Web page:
Last Updated on September 24, 2008 by Christine Kaaloa
Seeing the Rajasthan region through a plate of glass while flying itinerary-speed across the highway is a blur. It’s as romantic as the music in our driver, Kul’s car.
Drive by shootings in India : wishing I took the train
So you didn’t know India has drive by shootings? Well, it all depends on your ride and style of travel.
Our itinerary will be like a race. For photography, it meant doing drive by shoots. Bang-bang-bang-bang…
Delhi- Jaipur- Bikaner- Deshnok- Bikaner – Jaisalmer- Jodhpur !
We’ll be blowing through Rajasthan in a little under a week. It’s crazy. But that’s our schedule. It’s so that we can squeeze in some time in Nepal.
The desert landscape and passing villages are a blur and while I am excited about the newness of this all, I DO spend half of the time sleeping sandwiched between another body and the door, with my ass pinched tight into the back of a little Tata car.
Shitty idea to take this tour. I can’t help but feel annoyance and regret for not having voiced my dislike in a stronger way. It grates on me. Lesson learned.
No one wants to outright admit it for fear of feeling stupid, but we’ve been scammed into taking an Indian tour we didn’t want or need. We bought a tour from one of those scam tour agencies you read about in traveler forums. Having a driver was supposed to lend more time and freedom to our sightseeing. It doesn’t feel that way. Four people in a small Tata car is not comfortable. Myself, Regina and Dan (the biggest and tallest of the group) co-mingle sweat in a cramped backseat, while tiny Margaret assigns the luxury of the front seat with the air-conditioner. Time and freedom was Margaret and Dan’s push for the tour package over the local trains we planned to take. No freedom. No breathing room to roam.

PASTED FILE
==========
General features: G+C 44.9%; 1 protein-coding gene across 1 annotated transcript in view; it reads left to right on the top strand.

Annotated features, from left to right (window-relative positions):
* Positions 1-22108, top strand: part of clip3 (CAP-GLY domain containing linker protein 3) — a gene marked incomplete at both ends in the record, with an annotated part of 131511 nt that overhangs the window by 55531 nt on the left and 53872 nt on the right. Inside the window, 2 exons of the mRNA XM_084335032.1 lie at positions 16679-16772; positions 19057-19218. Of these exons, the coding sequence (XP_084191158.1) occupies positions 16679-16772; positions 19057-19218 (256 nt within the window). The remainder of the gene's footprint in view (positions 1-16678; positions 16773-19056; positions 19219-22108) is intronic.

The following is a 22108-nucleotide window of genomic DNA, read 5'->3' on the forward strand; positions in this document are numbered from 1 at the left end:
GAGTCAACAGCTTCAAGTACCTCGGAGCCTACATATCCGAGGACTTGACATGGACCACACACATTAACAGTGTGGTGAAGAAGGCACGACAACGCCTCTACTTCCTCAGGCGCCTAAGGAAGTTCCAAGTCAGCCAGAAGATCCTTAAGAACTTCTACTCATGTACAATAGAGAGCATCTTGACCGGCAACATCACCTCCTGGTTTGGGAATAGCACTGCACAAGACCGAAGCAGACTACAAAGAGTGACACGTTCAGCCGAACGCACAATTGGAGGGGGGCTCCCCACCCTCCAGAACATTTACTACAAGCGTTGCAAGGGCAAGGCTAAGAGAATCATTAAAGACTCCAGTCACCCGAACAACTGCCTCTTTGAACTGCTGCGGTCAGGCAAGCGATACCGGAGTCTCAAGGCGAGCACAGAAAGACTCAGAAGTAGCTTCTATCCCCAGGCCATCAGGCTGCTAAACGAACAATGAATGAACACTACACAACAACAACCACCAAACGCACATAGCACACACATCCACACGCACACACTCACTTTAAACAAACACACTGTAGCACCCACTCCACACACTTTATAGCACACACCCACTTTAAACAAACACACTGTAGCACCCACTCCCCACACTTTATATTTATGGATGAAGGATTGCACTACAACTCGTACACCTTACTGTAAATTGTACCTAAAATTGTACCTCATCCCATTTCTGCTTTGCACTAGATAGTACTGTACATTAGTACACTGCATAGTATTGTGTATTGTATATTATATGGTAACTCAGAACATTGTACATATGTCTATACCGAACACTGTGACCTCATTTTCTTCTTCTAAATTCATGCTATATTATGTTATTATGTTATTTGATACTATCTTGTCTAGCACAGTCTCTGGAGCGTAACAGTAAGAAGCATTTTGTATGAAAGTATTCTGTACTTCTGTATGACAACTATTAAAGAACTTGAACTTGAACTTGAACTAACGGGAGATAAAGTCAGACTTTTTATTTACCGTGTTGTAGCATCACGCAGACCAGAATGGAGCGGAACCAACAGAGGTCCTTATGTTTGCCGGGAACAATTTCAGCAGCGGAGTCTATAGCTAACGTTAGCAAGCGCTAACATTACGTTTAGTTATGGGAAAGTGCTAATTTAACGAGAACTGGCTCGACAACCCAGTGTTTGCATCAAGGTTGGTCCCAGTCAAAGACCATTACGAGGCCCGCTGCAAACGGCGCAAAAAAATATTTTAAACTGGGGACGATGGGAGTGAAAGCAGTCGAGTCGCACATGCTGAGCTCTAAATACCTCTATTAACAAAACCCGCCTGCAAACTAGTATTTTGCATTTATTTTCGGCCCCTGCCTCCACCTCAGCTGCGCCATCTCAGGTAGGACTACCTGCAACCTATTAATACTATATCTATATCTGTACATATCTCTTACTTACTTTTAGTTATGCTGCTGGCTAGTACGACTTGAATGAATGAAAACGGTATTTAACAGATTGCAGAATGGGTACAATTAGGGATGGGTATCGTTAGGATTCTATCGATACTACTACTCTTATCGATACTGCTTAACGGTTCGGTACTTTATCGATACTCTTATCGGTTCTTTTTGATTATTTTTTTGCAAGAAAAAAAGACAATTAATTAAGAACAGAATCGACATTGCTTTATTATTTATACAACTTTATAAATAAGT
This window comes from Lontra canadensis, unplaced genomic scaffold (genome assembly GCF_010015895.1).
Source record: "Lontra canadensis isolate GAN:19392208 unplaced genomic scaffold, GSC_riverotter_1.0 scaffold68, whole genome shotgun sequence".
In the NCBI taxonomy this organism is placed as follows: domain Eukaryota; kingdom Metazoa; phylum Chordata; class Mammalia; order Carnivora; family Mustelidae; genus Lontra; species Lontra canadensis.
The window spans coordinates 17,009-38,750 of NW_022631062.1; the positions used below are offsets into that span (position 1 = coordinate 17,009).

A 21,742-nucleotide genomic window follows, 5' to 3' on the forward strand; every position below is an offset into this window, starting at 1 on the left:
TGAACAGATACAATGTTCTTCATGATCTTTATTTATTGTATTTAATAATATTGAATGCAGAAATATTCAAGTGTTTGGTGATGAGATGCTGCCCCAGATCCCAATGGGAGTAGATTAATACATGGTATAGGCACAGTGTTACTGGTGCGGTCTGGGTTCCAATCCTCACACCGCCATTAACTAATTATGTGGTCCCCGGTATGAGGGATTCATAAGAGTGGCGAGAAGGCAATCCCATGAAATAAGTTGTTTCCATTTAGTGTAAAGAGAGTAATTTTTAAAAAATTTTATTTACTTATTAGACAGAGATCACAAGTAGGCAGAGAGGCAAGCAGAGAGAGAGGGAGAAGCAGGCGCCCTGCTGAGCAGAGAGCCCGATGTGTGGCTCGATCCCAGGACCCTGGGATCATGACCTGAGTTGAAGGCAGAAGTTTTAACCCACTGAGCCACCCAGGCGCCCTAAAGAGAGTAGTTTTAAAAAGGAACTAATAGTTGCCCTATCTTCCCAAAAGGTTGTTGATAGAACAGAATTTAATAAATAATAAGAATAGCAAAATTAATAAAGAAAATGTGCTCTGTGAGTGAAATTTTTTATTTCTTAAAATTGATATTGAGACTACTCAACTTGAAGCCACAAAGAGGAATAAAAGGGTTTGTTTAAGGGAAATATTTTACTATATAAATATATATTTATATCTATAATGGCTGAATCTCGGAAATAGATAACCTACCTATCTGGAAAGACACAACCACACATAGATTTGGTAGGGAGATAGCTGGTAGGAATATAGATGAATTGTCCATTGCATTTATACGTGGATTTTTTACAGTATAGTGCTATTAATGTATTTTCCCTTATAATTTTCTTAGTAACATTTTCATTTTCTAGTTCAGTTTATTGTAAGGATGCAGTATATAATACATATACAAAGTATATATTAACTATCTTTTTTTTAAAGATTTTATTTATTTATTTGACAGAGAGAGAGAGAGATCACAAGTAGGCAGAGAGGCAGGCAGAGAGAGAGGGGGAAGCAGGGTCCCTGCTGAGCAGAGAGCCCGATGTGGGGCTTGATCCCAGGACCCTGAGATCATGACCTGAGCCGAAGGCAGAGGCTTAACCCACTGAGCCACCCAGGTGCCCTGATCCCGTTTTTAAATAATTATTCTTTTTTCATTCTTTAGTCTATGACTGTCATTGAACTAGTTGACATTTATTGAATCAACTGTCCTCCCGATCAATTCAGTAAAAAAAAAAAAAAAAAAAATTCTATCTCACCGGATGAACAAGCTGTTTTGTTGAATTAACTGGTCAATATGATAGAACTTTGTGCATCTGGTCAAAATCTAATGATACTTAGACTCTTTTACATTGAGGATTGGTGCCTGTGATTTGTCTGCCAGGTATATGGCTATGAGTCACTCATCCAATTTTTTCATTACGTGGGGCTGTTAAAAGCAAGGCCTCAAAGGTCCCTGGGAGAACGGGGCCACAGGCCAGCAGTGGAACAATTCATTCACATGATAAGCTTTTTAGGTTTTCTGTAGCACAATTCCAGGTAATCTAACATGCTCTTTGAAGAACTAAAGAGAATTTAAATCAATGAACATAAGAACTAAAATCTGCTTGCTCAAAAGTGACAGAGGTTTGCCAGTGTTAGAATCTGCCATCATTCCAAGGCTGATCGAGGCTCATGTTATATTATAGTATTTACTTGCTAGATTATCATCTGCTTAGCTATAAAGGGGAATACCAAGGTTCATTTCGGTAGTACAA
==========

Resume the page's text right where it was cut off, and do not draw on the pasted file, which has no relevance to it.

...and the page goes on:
Time? It’s been hours and I’ve been my ass has been welded one position. Why don’t we rotate? No one speaks up. I infuriate myself further by not speaking up… a truly useless Asian habit.
Don’t ask me the logic…
Either way, Margaret is Kul’s favorite, so it feels a little safe to keep her there, as we don’t know if Kul is trustworthy or if he’ll be the future aid to more scams . I certainly don’t trust him right now.
North Indian highways have all types of traffic
Rajasthan, being Northern India, is shrouded mostly in desert.
Sand, dry heat, arid landscape, farming … and camels.
The Indian highway is more interesting than western highways. There doesn’t seem to be any rules as to what can be on it. Bicycles, farm carts and tractors… Ironically, it’s common to see camels pull farm carts here, as well as pedestrian traffic walking on the side of the road. Women balance huge baskets on their heads after coming from their farming work; sometimes, it’s they carry water jugs after having come from a well. Life doesn’t appear easy or convenient for the locals here. But this the only life they know.
STD facilities in India. What are STDs in India?
The one rule of Indian driving
If you haven’t heard the noise pollution in Indias cities yet, then let me spill it– there’s a lot of honking! You’ll see many hand-painted “Blow Horn” signs on the back of many trucks and the reason is that honking alerts fellow drivers, rickshaw drivers, bike riders, pedestrians, cows, etc… that someone is coming up behind you and will pass. It’s like saying to someone- “Hey you, I’m going to crash into you if you don’t turn around.” This is the one courtesy rule of driving in India.
Slideshow photo below
What is a Sikh?
Kul is from the Sikh religion; hence, the turban he wears. Sikhs were once known as one of India’s fierce warriors. Sikh men aren’t allowed to cut their hair or use a razor to shave. It is a symbol of their faith and of God’s perfection. They must comb it twice with a special comb (Kanga) and tie it in a knot at the top. Although times are changing and many youths cut their hair, due to social pressures to conform, etc…
Originally, to be considered Sikh you must follow the Five K’s (here’s what Wikipedia says):
- Kesh – uncut hair.
- Kanga – a wooden comb.
- Kara – a metal bracelet.
- Kachera – a specific style of cotton underwear.
- Kirpan– a strapped curved sword